Disassembly begins by pushing a captive grey polymer tab located near the center of the receiver out to the left which allows the upper receiver to slide forward out of the stock housing.  If desired the trigger unit can be removed by first sliding the buttpad off the back of the stock.  If this sounds at all familiar there’s a good reason, the Steyr AUG is field stripped exactly the same way.

Having had an opportunity to shoot an FS2000 on a couple of occasions I can understand why it never caught on with the civilian market and why it only sees limited military use.  As a civilian rifle it’s rather ungainly with a poor trigger and offers much less modularity or upgrading potential while also having commanded a premium back when it was new.  As is so often the case with the American market the FS2000 is unfortunately one of many 5.56 chambered rifles to have had the same fate. FN Herstal FS2000 Carbine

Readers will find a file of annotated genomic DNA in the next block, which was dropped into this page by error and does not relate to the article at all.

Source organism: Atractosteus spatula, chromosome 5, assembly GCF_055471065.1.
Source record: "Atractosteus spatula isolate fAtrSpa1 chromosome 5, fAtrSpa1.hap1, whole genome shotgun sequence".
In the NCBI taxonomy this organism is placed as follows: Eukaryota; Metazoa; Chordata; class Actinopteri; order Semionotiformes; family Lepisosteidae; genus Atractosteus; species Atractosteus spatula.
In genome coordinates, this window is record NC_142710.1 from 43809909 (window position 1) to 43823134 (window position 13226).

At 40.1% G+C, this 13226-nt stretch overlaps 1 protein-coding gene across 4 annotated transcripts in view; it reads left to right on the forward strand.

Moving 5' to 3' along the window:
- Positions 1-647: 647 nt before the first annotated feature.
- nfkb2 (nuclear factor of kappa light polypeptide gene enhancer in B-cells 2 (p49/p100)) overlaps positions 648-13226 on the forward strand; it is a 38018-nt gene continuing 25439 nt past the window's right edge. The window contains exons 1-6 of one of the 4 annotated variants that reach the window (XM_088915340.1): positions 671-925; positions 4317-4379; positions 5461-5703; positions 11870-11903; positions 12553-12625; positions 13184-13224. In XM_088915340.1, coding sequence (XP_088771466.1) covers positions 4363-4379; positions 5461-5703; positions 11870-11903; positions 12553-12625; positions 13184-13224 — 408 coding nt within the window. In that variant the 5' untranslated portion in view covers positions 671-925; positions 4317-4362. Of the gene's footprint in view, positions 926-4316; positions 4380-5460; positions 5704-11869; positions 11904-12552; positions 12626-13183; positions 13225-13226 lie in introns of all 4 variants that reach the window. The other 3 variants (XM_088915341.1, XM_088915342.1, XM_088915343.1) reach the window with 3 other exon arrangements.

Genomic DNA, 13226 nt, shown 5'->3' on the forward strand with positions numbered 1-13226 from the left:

While I’m a big fan of having options these guns seem destined to be “safe queens,” their values only continue to climb with such limited sales and there’s just no solid reason to go for one even over other bullpups like the Tavor/X95 and AUG.  But for military collectors, gamers and enthusiasts, the FS2000 is quite the rare treat and there’s a special feeling which comes from being able to own such a finely built and unique firearm which is no longer available.